As the new kid on the block in the late 70s/early 80s, Roadrunner had both advantages and disadvantages. Its scope was wider than the more established RAM and Stone with their respective commercial constraints, but even within that, its inexperience – my inexperience! – showed.
But Australia was in the middle of a music explosion, and there was a vast audience that couldn’t get enough of the inky newsprint on the subject, and this was a wave that Roadrunner rode the same as RAM and Rolling Stone did. Only just all a bit more loosey-goosily.
For me, my first pieces for the early issues of the rag were mainly live reviews, and while I can understand why I might have been willing to go and see Graham Parker, or Stiletto, I cannot for the life of me remember how Donald convinced me to go along and see Status Quo. But I did and I filed reports and they probably weren’t that badly written. Well, looking back over them again here now, yes they were, they were pretty terrible. But I will say one thing in my defence, and I don’t think many would argue with me on this: I didn’t hold back!
If I didn’t like something I said so, and even in the Roadrunner firmament that attitude wasn’t universal. Whether my approach was due to arrogance, ignorance, special insight or just insensitivity I’m not sure, probably a bit of all four. But there was an aspect of it that I think adds further to my advertisement for myself here – I might not have been able to write (yet), but I could hear, I had ears, and maybe that was the pay-off. I am reminded now I wrote a lengthy review of the Stones’ Some Girls album for RR, and it’s a mess, structurally, but if you can wade through the clutter you can discern that critically, it was close to on the money.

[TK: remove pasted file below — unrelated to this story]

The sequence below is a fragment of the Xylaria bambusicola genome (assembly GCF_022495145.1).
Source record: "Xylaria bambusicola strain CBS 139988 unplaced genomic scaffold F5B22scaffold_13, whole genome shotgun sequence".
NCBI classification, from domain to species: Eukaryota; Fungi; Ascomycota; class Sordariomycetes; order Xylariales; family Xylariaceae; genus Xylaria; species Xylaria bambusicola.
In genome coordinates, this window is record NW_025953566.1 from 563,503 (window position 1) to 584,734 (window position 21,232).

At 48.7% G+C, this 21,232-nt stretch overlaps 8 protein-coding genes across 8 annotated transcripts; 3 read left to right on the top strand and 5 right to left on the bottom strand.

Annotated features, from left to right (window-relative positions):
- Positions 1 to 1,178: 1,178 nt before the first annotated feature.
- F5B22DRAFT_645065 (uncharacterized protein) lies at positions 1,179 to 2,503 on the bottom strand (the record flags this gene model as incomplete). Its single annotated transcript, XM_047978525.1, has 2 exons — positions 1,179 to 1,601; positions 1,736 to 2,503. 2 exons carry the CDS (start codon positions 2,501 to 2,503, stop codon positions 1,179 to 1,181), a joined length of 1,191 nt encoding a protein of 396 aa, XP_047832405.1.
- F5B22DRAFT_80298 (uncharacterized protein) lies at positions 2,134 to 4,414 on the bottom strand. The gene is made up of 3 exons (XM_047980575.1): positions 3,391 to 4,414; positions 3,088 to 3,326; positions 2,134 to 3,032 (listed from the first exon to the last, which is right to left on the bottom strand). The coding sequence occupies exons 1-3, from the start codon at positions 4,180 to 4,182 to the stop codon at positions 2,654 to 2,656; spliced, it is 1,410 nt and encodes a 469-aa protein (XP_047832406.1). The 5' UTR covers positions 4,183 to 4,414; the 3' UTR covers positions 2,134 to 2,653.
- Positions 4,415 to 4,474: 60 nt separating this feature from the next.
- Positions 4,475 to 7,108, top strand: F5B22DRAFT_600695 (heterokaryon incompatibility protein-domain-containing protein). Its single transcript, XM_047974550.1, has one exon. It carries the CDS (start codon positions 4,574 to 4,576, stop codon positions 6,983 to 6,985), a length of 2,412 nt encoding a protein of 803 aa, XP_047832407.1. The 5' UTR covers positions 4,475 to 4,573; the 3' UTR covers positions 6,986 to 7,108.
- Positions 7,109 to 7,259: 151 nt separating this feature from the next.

In making the transition to a soon to be nationally-distributed actual magazine, Roadrunner had to broaden its base out from the previously punky precepts of Street Fever. Even I understood that. And so as Roadrunner made staples of emerging new pub bands that I wasn't interested in whether Midnight Oil, the Angels or INXS, I didn't mind, even as it ironed some of the kinks out in the mag to indeed put it on an aspirational par with RAM, because with most of the writers all fawning over this stuff, it left the good shit mostly to me.
Put it this way: When Chris Bailey put together a new post-Ed Kuepper incarnation of the Saints and came back home from the UK to play a tour, the response was rapturous in a way the original Saints never got. I of course was outraged, and said so, in a decimation of the band published in another magazine that forty years later I regret as probably ill-judged and certainly ill-mannered, but the main point here is that at least Roadrunner, Donald, allowed me to instead shine a light on the new band that Ed Kuepper had that was relatively languishing in inattention, the Laughing Clowns.